Natural killer (NK) cells have innate antibacterial activity that could be targeted for clinical interventions for infectious disease caused by naturally occurring or weaponized bacterial pathogens. To determine a potential role for NK cells in immunity to Bacillus anthracis, we utilized primary human and murine NK cells, in vitro assays, and in vivo NK cell depletion in a murine model of inhalational anthrax. Our results demonstrate potent antibacterial activity by human NK cells against B. anthracis bacilli within infected autologous monocytes. Surprisingly, NK cells also mediate moderate antibacterial effects on extracellular vegetative bacilli but do not have activity against extracellular or intracellular spores. The immunosuppressive anthrax lethal toxin impairs NK gamma interferon (IFN-γ) expression, but neither lethal nor edema toxin significantly alters the viability or cytotoxic effector function of NK cells. Compared to human NK cells, murine NK cells have a similar, though less potent, activity against intracellular and extracellular B. anthracis. The in vivo depletion of murine NK cells does not alter animal survival following intranasal infection with B. anthracis spores in our studies but significantly increases the bacterial load in the blood of infected animals. Our studies demonstrate that NK cells participate in the innate immune response against B. anthracis and suggest that immune modulation to augment NK cell function in early stages of anthrax should be further explored in animal models as a clinical intervention strategy.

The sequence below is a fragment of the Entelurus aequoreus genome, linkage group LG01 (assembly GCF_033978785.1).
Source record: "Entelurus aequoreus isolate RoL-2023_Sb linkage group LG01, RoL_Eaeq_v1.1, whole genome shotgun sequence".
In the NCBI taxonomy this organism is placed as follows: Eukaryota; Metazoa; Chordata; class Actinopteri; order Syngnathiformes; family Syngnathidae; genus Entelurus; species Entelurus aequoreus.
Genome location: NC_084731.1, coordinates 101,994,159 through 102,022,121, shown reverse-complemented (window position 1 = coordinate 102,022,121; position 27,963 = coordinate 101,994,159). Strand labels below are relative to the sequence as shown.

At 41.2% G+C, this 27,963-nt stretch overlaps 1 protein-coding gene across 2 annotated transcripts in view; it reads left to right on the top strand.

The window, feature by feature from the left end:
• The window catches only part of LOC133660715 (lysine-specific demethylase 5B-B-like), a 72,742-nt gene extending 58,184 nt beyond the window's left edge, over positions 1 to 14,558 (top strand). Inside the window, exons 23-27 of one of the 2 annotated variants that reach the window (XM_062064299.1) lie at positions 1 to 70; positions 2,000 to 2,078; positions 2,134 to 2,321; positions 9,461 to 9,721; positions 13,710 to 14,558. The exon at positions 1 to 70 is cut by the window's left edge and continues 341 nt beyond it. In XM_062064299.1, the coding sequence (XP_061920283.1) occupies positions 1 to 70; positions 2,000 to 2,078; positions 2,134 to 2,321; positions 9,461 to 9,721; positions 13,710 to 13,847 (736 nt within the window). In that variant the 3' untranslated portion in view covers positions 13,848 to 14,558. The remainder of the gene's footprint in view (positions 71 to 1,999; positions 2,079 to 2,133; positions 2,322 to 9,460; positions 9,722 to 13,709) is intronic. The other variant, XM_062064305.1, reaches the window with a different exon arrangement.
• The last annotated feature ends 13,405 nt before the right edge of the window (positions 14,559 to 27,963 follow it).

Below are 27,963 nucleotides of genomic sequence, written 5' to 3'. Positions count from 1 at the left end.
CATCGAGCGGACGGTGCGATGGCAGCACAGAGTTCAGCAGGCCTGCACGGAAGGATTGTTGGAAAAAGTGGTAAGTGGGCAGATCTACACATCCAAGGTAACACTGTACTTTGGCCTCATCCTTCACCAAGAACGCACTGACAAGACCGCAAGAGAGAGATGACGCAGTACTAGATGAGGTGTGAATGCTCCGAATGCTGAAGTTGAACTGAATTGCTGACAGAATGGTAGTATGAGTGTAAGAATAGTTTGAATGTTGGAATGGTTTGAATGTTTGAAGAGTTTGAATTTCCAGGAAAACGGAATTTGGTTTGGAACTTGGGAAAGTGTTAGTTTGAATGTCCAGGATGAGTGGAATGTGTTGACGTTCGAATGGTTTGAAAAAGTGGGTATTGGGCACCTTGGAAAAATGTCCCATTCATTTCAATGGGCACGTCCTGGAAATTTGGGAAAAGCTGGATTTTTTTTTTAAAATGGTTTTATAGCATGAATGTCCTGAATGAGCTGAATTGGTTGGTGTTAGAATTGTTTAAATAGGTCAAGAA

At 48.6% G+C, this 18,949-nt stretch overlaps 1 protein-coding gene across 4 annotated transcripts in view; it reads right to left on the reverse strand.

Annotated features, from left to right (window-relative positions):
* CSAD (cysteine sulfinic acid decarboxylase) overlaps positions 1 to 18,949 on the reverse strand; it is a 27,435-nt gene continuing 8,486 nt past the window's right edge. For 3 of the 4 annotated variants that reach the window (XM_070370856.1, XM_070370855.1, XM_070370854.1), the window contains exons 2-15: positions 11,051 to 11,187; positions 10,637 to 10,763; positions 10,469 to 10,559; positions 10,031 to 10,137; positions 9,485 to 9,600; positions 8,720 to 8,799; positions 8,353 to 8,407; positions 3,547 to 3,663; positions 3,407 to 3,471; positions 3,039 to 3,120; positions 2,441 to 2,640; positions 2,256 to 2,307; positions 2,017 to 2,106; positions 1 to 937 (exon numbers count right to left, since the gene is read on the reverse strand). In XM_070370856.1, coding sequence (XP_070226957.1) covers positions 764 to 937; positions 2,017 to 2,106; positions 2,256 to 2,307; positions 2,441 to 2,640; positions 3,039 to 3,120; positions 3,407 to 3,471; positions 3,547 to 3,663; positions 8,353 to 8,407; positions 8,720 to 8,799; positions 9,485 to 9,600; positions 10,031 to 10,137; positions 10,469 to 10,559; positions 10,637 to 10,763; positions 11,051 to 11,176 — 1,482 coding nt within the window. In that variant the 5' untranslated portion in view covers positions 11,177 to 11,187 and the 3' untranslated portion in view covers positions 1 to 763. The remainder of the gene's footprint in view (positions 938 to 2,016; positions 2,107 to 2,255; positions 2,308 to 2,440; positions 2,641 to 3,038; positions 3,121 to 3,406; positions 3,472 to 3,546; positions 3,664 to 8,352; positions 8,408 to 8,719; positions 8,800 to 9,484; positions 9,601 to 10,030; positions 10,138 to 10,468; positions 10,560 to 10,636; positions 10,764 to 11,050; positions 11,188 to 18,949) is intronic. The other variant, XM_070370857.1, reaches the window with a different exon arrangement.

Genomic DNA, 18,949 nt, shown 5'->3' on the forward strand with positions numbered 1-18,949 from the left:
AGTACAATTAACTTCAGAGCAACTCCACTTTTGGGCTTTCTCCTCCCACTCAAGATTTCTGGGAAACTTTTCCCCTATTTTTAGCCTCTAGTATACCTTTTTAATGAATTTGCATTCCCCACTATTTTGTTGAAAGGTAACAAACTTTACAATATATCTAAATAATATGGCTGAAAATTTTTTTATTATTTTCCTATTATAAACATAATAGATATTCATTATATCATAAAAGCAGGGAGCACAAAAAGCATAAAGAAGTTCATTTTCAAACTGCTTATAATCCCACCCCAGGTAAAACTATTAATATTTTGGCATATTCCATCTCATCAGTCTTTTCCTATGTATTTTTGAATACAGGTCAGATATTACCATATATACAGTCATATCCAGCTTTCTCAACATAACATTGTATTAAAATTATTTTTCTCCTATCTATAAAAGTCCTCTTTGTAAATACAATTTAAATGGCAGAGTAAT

ASJC Scopus subject areas
- Infectious Diseases